dd 0x46d1e192, 0x66edf9aa, 0x927fc9e5, 0xa53baacc, 0x29b47658, 0x5a411a01
dd 0x0e66d5bd, 0x0dd5b1db, 0xcb38340e, 0x04d4ebb6, 0x98bc4f54, 0x36f20f2c
dd 0x4a3047ed, 0x1ec1e0eb, 0x568c0c1f, 0x6a731432, 0x81367fc6, 0xe3e25237
dd 0xe7f64884, 0x0fa59f64, 0x4f3109de, 0xf02d61f5, 0x5daec03b, 0x7f740e83
dd 0x056ff2d8, 0x2026cc0a, 0x7ac2112d, 0x82c55605, 0xb0911ef2, 0xa7b88e4c
dd 0x89dca282, 0x4b254d27, 0x7694a6d3, 0xd229eadd, 0x8e8f3738, 0x5bee7a55
dd 0x012eb6ab, 0x08dd28c8, 0xb5abc274, 0xbc7931f0, 0xf2396ed5, 0xe4e43d97
dd 0x943f4b7f, 0x85d0293d, 0xaed83a88, 0xc8f932fc, 0xc5496f20, 0xe9228173
dd 0x9b465b7d, 0xfda26680, 0x1ddeab35, 0x0c4f25cb, 0x86e32faf, 0xe59fa13a
dd 0xe192e2c4, 0xf147da1a, 0x67620a8d, 0x5c9a24c5, 0xfe6afde2, 0xacad0250
dd 0xd359730b, 0xf35203b3, 0x96a4b44d, 0xfbcacea6, 0x41a165ec, 0xd71e53ac
dd 0x835f39bf, 0x6b6bde7e, 0xd07085ba, 0x79064e07, 0xee5b20c3, 0x3b90bd65
dd 0x5827aef4, 0x4d12d31c, 0x9143496e, 0x6c485976, 0xd9552733, 0x220f6895
dd 0xe69def19, 0xeb89cd70, 0xc9bb9644, 0x93ec7e0d, 0x2ace3842, 0x2b6158da
dd 0x039e9178, 0xbb5367d7, 0x55682285, 0x4315d891, 0x19fd8906, 0x7d8d4448
dd 0xb4168a03, 0x40b56a53, 0xaa3e69e0, 0xa25182fe, 0xad34d16c, 0x720c4171
dd 0x9dc3b961, 0x321db563, 0x8b801b9e, 0xf5971893, 0x14cc1251, 0x8f4ae962
dd 0xf65aff1e, 0x13bd9dee, 0x5e7c78c7, 0xddb61731, 0x73832c15, 0xefebdd5b
dd 0x1f959aca, 0xe801fb22, 0xa89826ce, 0x30b7165d, 0x458a4077, 0x24fec52a
dd 0x849b065f, 0x3c6930cd, 0xa199a81d, 0xdb768f30, 0x2e45c64a, 0xff2f0d94
dd 0x4ea97917, 0x6f572acf, 0x653a195c, 0x17a88c5a, 0x27e11fb5, 0x3f09c4c1
dd 0x2f87e71b, 0xea1493e4, 0xd4b3a55e, 0xbe6090be, 0xaf6cd9d9, 0xda58ca00
dd 0x612b7034, 0x31711dad, 0x6d7db041, 0x8ca786b7, 0x09e8bf7a, 0xc3c4d7ea
dd 0xa3cd77a8, 0x7700f608, 0xdf3de559, 0x71c9353f, 0x9fd236fb, 0x1675d43e
dd 0x390d9e9a, 0x21ba4c6b, 0xbd1371e8, 0x90338440, 0xd5f163d2, 0xb140fef9
dd 0x52f50b57, 0x3710cf67, 0x4c11a79c, 0xc6d6624e, 0x3dc7afa9, 0x34a69969
dd 0x70544a26, 0xf7d9ec98, 0x7c027496, 0x1bfb3ba3, 0xb3b1dc8f, 0x9a241039
dd 0xf993f5a4, 0x15786b99, 0x26e704f7, 0x51503c04, 0x028bb3b8, 0xede5600c
dd 0x9cb22b29, 0xb6ff339b, 0x7e771c43, 0xc71c05f1, 0x604ca924, 0x695eed60
dd 0x688ed0bc, 0x3e0b232f, 0xf8a39c11, 0xbae6e67c, 0xb8cf75e1, 0x970321a7
dd 0x5328922b, 0xdef3df2e, 0x8d0443b0, 0x2885e3ae, 0x6435eed1, 0xcc375e81
dd 0xa98495f6, 0xe0bff114, 0xb2da3e4f, 0xc01b5adf, 0x507e0721, 0x6267a36a
dd 0x181a6df8, 0x7baff0c0, 0xfa6d6c13, 0x427250b2, 0xe2f742d6, 0xcd5cc723
dd 0x2d218be7, 0xb91fbbb1, 0x9eb946d0, 0x1c180810, 0xfc81d602, 0x0b9c3f52
dd 0xc2ea456f, 0x1165b2c9, 0xabf4ad75, 0x0a56fc8c, 0x12e0f818, 0xcadbcba1
dd 0x2586be56, 0x952c9b46, 0x07c6a43c, 0x78967df3, 0x477b2e49, 0x2c5d7b6d
dd 0x8a637272, 0x59acbcb4, 0x74a0e447, 0xc1f8800f, 0x35c015dc, 0x230794c2
dd 0x4405f328, 0xec2adba5, 0xd832b845, 0x6e4ed287, 0x48e9f7a2, 0xa44be89f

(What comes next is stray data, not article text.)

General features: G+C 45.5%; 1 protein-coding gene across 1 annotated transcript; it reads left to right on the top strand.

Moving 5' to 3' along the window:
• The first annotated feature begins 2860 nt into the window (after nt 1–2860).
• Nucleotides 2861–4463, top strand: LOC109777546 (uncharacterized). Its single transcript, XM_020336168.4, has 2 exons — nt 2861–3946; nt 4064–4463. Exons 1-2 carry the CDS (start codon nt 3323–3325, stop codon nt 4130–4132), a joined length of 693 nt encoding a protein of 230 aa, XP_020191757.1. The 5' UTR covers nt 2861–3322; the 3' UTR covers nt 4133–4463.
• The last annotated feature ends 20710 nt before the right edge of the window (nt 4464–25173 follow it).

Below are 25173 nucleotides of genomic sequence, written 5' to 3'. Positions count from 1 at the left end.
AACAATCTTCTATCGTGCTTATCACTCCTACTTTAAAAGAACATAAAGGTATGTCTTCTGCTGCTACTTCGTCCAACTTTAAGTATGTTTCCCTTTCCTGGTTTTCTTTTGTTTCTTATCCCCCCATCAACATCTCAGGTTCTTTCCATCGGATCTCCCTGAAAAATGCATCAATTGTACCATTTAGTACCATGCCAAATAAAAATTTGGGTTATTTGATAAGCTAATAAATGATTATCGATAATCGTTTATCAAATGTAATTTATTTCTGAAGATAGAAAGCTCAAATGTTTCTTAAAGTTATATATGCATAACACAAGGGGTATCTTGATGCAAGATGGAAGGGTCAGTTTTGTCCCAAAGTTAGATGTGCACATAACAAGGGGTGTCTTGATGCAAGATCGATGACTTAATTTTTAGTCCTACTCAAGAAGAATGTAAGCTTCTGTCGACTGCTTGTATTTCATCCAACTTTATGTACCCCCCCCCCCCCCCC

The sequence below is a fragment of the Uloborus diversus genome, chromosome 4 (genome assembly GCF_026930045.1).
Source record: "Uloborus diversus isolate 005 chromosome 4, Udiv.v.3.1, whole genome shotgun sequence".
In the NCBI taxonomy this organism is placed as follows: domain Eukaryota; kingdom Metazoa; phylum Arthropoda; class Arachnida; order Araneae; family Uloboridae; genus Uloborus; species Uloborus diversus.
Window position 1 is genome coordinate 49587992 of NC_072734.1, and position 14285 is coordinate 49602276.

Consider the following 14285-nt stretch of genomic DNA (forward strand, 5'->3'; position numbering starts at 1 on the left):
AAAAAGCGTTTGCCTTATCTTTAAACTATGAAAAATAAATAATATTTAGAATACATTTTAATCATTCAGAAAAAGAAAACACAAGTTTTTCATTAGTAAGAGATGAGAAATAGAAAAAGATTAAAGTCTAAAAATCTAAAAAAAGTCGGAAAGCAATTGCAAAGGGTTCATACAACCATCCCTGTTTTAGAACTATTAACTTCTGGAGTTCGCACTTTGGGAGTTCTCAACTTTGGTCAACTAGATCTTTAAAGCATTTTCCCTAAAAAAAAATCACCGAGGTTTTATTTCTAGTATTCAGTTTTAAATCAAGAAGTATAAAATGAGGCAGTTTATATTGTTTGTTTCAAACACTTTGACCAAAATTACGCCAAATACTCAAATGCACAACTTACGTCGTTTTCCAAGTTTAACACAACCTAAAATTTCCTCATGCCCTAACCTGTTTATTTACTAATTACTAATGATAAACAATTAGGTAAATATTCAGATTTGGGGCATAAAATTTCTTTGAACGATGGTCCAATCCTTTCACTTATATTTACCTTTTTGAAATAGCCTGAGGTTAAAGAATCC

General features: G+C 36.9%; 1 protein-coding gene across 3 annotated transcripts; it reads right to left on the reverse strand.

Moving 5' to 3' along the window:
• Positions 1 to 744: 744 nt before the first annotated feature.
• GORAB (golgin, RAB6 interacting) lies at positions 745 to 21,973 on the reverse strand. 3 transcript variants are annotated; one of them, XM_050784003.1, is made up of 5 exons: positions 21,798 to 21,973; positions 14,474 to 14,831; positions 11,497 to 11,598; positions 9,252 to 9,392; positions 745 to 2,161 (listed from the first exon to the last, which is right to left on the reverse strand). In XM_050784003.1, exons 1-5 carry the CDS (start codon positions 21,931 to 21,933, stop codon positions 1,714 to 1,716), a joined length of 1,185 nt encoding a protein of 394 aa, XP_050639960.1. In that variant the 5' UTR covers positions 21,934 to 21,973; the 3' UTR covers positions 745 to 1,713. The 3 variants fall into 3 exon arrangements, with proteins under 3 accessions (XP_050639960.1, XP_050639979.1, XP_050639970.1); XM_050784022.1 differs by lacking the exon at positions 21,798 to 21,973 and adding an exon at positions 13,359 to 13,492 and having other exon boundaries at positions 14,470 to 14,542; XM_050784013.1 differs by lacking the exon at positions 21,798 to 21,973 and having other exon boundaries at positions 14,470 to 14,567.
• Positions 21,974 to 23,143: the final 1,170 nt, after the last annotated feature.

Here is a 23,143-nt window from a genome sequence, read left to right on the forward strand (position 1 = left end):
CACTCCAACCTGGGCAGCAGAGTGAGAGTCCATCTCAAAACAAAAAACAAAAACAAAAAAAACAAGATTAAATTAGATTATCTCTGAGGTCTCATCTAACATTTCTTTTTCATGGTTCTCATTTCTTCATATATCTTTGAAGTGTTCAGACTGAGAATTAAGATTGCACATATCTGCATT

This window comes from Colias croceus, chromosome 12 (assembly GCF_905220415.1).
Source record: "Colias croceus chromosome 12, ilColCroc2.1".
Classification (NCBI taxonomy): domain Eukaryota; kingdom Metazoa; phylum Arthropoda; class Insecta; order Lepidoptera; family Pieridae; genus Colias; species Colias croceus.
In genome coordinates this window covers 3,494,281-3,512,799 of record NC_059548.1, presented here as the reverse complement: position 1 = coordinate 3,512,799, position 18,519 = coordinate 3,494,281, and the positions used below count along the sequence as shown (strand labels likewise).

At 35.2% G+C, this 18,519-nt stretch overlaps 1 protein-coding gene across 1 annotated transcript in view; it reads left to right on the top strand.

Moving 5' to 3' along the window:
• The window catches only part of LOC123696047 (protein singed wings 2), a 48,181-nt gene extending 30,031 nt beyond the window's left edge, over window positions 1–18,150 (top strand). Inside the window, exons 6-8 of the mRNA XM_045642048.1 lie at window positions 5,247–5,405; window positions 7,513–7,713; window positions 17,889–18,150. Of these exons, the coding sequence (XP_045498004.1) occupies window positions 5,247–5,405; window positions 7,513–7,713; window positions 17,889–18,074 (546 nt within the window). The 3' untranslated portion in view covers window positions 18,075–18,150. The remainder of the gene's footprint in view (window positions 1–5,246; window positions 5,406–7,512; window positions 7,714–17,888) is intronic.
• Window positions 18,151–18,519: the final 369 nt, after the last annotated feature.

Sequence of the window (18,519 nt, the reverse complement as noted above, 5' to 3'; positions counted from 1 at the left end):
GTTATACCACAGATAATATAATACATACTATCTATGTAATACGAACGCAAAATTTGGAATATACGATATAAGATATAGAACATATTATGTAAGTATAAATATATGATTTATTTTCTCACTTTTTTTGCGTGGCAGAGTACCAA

dd 0x38cbb725, 0xbf6ef4e6, 0xdc0e83fa, 0x54238d12, 0xf4f0c1e3, 0xa60857fd
dd 0xc43c64b9, 0x00c851ef, 0x33d75f36, 0x5fd39866, 0xd1efa08a, 0xa0640089
dd 0x877a978b, 0x99175d86, 0x57dfacbb, 0xceb02de9, 0xcf4d5c09, 0x3a8813d4
dd 0xb7448816, 0x63fa5568, 0x06be014b, 0xd642fa7b, 0x10aa7c90, 0x8082c88e
dd 0x1afcba79, 0x7519549d, 0x490a87ff, 0x8820c3a0

gencrc :
pop edi ; string object
mov ecx, [edi] ; str len
add edi, 4 ; start of str
pop eax ; hash function
mov ebx, eax
shr ebx, 8
xor al, [edi+ecx-1]
mov eax, [eax+gencrctab]
xor eax, ebx
loop gencrcloop

pop ecx ; number of entries
bsr ebx, ecx ; bsr == expensive
mov eax, 4
shl eax, ebx ; this should be the smallest power of 2 that's at least twice eax.

pop eax ; table object
pop edi ; string object
pop ebx ; value
mov ecx, [eax+4] ; number of keys
mov edx, [eax] ; table size
inc ecx
Efficient Malloc

So say you have some flat memory space and you're making a memory manager for it. It's not involved in page tables. This is something in the same vein as the "buddy block" system, only better.

Have an array of doubly-linked lists, the indexes to the array being steps of minimum amounts of memory to allocate. For example, the first linked list pointed to could be for chunks of at least 4 bytes, the second could be for chunks of at least 8, the third for chunks of at least 16, etc. Perhaps after a certain point we would stop doubling it, though, for example, 1024, 2048, 3072, 4096.., although we may still increase our granularity at certain points (while still making it possible to, via a formula, look directly to the right index without a search).

Each linked list is a linked list of available chunks of memory of a size in between its minimum size and the next-highest minimum size in the array. The end of the linked list simply runs off to the beginning of the next linked list, so that if all memory is taken for that chunk size then it automatically resorts to the next higher chunk size.

Of course, when a chunk is allocated it's removed from the linked list. When the chunk is freed it's inserted into the linked list. We can keep a hashtable of memory locations that remembers their sizes and locations of their list elements, or we can just return a memory object that contains more than just a pointer to the free memory.

Now, here's the method for consolidating otherwise adjacent blocks of free memory: when memory is freed, the addresses just before the beginning and just after the end of the chunk can be looked up in the hashtable. If the hashtable says that the memory chunk whose last byte is pointed to by the former is a free one, then the one we've just freed is conjoined with it (the exact location of the linked list item for the other block being stored within the hashtable value), and the same goes for if the memory chunk whose first memory location is pointed to by the latter is recorded as being free. Obviously we update the hashtable whenever we conjoin or split up some free memory, with both the chunk's first and last memory locations.